BREAKING: President Obama Signs Defend Trade Secrets Act Into Law

2 minute read | May.11.2016

This afternoon, as anticipated, President Barack Obama signed the Defend Trade Secrets Act into law, wrapping up a lengthy bipartisan effort to bring trade secrets under federal system law. Some observed that the fact that President Obama chose to sign the bill into law publicly indicates the importance of the new law to the administration.

In any case, as we’ve noted, the DTSA has been called the “most significant expansion” of federal intellectual property law in 70 years (since the Lanham Act was passed in 1946 to provide federal protection to trademarks).

The DTSA attempts to harmonize divergent state laws by creating a single federal framework for trade secrets misappropriation lawsuits. This will lead to a relatively uniform body of case law when bringing trade secret disputes. The Act underscores Congress’s desire to align closely with the Uniform Trade Secrets Act, which has been adopted in some form in every state, except New York and Massachusetts.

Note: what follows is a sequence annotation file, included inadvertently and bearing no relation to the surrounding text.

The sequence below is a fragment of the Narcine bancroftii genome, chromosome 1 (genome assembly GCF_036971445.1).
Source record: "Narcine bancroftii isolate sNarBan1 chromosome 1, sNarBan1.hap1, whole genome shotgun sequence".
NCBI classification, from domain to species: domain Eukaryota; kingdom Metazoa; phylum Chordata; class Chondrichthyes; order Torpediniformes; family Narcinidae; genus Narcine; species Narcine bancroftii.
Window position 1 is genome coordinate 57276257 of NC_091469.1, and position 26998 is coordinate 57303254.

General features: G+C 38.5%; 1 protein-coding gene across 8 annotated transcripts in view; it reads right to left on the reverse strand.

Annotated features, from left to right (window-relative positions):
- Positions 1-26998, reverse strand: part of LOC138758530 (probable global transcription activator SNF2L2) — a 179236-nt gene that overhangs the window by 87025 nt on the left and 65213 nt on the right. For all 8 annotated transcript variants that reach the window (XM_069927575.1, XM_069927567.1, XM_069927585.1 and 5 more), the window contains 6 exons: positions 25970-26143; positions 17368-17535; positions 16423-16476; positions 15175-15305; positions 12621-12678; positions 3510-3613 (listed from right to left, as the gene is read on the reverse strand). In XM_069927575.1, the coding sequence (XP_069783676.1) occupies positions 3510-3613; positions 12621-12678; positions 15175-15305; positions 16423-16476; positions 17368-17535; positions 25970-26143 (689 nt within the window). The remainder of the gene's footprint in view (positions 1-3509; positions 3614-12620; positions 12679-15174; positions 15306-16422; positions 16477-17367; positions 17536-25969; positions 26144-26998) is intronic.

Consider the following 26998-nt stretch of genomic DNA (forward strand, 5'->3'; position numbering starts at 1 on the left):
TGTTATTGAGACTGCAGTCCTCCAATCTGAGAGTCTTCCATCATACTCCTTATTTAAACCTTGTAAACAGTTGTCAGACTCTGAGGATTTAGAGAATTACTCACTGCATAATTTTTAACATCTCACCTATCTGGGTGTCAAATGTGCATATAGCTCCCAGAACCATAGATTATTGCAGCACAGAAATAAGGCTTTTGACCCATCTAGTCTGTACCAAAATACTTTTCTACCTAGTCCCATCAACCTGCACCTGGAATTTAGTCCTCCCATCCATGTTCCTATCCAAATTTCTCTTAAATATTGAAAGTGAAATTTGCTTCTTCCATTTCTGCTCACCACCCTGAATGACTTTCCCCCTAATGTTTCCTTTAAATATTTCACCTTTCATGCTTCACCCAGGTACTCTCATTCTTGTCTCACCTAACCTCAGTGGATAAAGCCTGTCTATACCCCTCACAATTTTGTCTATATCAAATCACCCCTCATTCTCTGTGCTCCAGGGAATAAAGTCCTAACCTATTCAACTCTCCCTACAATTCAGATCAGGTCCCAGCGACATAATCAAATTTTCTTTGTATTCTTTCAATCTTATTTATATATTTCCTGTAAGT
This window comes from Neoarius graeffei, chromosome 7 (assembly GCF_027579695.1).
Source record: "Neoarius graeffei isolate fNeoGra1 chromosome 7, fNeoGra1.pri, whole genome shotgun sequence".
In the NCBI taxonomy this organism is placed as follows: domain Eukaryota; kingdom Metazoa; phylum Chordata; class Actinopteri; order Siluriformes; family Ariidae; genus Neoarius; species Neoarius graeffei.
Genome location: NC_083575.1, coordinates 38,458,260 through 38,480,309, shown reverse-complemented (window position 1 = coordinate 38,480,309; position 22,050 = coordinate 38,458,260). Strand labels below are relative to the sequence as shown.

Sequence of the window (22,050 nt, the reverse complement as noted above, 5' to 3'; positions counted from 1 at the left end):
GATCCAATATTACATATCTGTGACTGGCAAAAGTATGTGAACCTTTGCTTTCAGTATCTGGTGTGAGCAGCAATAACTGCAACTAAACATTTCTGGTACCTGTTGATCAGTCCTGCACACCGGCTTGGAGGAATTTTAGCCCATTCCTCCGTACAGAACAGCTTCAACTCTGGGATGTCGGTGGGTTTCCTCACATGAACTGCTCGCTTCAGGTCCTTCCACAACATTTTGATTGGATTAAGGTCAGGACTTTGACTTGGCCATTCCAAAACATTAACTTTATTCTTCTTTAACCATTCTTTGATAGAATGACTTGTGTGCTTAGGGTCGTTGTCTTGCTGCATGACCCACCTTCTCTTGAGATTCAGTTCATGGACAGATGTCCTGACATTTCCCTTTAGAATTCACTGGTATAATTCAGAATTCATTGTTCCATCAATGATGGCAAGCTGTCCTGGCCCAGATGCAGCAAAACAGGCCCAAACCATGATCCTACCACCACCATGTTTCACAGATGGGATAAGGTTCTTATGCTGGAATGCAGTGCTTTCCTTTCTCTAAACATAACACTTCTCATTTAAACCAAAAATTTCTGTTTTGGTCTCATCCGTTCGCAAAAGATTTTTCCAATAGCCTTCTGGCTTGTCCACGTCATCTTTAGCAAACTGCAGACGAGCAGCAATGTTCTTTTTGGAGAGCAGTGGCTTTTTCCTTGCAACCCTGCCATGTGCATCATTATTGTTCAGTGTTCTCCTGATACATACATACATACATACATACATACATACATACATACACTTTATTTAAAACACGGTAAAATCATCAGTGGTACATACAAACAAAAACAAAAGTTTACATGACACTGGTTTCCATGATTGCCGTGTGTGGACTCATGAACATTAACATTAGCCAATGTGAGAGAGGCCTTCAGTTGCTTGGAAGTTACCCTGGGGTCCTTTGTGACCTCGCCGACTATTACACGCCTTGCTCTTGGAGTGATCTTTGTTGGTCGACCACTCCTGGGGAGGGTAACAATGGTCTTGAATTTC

Notably, however, the DTSA explicitly provides that it does not preempt state laws already addressing trade secrets protection; instead, the federal and state standards will co-exist like wage-and-hour or antidiscrimination laws.

Trade secrets owners will now be free to pursue claims for misappropriation in federal court and seek remedies such as a seizure order to recover stolen trade secrets.

Although a lesser-known provision, the DTSA’s whistleblower immunity provision may have the most immediate impact for employers. The DTSA provides civil and criminal immunity for employees and contractors who disclose trade secrets under certain circumstances and requires employers to provide notice of this immunity in any confidentiality or trade secret agreement with employees or contractors.

Businesses that fail to include the proper notice in their agreements will not be able to take advantage of the full range of remedies under the DTSA, including exemplary damages (up to twice the amount of actual damages) and attorneys’ fees for willful or malicious violations. To get the maximum benefits of this new law, employers will want to incorporate the immunity notice into their relevant employment agreements and policies as soon as practicable.